3. Prescriptions can't be called in or faxed. Make sure to plan ahead for any patients who may need refills. The new rule prohibits pharmacies from filling prescriptions delivered over the phone or via fax, so you'll need to issue written scripts.
The only exception to this rule is emergency treatment, which would allow physicians to call in a limited quantity of the medication to cover the emergency period only. Pharmacies are required to report prescribers to the DEA if they make such a request and do not give the pharmacy a written prescription within seven days.
4. Allied health professionals might not be able to write prescriptions for these drugs going forward. Check your state's restrictions around Schedule II substances to confirm whether any non-physician members of your team who have prescriptive authority will be able to continue issuing prescriptions for hydrocodone combination products. You may need to modify your collaborative practice agreements accordingly.
5. Multiple prescriptions may be issued at one time under certain circumstances. The new rule does allow a patient to receive prescriptions that would total a 90-day supply, if the prescriber has determined it is appropriate to see the patient only once every 90 days. Each prescription must include written instructions that specify the earliest date it may be filled.
In addition to sound medical judgment and established medical standards, make sure to base your practice's policy on issuing multiple prescriptions on relevant federal and state laws.
6. Patients should be notified of the new requirements and processes. Make sure your patients understand that their new prescriptions will not be refilled and are aware of the procedures they will need to follow going forward.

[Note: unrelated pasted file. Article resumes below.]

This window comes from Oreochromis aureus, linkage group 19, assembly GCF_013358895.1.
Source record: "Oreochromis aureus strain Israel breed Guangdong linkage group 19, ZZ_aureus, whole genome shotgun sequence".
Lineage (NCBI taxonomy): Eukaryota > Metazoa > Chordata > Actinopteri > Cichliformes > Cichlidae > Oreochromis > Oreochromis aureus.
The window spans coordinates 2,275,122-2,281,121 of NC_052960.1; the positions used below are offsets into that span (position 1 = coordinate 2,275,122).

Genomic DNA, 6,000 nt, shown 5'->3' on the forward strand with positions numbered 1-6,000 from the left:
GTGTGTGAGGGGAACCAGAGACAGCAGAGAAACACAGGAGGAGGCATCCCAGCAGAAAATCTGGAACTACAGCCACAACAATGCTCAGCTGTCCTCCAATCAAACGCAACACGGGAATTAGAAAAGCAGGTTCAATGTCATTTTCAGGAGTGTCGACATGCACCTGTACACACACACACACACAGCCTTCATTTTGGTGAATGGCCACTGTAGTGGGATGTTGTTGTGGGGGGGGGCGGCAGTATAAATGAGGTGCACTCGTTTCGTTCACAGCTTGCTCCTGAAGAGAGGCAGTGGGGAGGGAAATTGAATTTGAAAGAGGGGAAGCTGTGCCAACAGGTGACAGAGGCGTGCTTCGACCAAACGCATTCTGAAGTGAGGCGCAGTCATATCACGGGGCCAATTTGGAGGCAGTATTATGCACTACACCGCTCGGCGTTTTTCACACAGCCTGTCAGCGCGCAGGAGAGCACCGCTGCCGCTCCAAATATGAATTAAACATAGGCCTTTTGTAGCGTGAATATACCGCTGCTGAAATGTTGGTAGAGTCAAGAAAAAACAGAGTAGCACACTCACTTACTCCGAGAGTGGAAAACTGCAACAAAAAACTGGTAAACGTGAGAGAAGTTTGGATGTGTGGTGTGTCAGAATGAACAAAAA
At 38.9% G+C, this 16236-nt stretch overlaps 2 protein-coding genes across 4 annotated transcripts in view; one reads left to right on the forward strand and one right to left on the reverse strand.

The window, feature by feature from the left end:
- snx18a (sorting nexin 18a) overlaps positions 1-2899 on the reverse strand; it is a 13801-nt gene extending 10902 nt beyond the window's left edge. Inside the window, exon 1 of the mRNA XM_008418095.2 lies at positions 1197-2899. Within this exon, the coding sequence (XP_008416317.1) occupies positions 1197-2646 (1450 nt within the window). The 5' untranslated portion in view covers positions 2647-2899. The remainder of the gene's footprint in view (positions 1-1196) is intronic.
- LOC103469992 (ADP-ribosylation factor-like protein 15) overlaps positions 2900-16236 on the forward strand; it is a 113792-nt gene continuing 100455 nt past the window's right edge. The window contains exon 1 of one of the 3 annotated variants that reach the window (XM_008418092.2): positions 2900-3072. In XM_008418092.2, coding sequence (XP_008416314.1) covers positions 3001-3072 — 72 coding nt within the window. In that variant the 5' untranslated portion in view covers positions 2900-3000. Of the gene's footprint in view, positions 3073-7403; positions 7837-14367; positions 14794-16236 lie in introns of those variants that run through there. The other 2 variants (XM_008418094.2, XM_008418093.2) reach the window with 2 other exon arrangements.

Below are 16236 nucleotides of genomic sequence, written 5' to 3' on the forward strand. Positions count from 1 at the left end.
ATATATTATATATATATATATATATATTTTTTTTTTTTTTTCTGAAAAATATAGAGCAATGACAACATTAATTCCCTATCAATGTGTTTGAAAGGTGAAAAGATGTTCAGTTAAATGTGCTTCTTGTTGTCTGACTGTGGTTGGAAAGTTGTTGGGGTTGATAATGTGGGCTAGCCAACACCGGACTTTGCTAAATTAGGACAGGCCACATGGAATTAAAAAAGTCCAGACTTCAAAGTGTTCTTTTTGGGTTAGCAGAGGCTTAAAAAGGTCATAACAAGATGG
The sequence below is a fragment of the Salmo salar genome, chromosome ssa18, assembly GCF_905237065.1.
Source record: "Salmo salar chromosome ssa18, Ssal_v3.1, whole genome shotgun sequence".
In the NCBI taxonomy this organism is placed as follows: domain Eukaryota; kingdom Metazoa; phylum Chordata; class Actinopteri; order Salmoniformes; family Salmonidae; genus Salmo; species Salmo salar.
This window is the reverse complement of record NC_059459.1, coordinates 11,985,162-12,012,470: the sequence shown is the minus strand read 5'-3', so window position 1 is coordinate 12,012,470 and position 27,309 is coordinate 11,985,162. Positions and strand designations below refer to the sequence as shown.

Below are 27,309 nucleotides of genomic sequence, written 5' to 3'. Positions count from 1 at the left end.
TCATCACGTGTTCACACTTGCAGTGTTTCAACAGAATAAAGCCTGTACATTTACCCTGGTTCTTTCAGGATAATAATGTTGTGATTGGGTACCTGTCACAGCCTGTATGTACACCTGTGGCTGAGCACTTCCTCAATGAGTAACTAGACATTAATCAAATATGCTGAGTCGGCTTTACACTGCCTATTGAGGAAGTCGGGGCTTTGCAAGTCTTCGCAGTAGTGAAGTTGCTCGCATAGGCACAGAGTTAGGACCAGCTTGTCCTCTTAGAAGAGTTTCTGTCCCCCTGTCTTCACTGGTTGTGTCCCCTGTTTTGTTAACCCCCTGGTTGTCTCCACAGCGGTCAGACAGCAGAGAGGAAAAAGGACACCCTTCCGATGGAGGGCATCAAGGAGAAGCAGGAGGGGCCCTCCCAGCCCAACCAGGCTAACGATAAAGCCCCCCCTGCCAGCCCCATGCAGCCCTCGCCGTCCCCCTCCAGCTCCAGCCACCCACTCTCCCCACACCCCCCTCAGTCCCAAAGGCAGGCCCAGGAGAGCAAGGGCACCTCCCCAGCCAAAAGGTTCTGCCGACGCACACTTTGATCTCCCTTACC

Download a printable fact sheet (log in) containing this information as well as details about how the new rule will impact patients and pharmacists for a convenient office reference or handout.
The AMA and other groups have warned the DEA about the potential unintended consequences of reclassifying hydrocodone combination products since the agency made the proposal early last year. Eliminating phoned-in prescriptions and refills could make it difficult for some patients to get the pain relief they need, especially patients in nursing homes and those with persistent pain and disabilities.
Visit the AMA's Web page on combating prescription drug abuse and diversion under "federal agency and administration activities" to learn more about this advocacy work.
State UpdateMedical licensure to be streamlined under new interstate compact
Physicians who wish to practice in multiple states could soon see a speedier process with fewer administrative and financial burdens as they pursue state medical licensure, thanks to an interstate compact released Sept. 5 by the Federation of State Medical Boards.
The new model legislation, which has been in the works since 2013, is designed to make the licensure process more efficient for physicians while ensuring high standards of patient safety. The compact also is anticipated to help increase access to care for patients in rural and other underserved populations via the responsible practice of telemedicine.
"The interstate compact … aligns with our efforts to modernize state medical licensure, allowing for an expedited licensing pathway in participating states," AMA President Robert M. Wah, MD, said in a statement.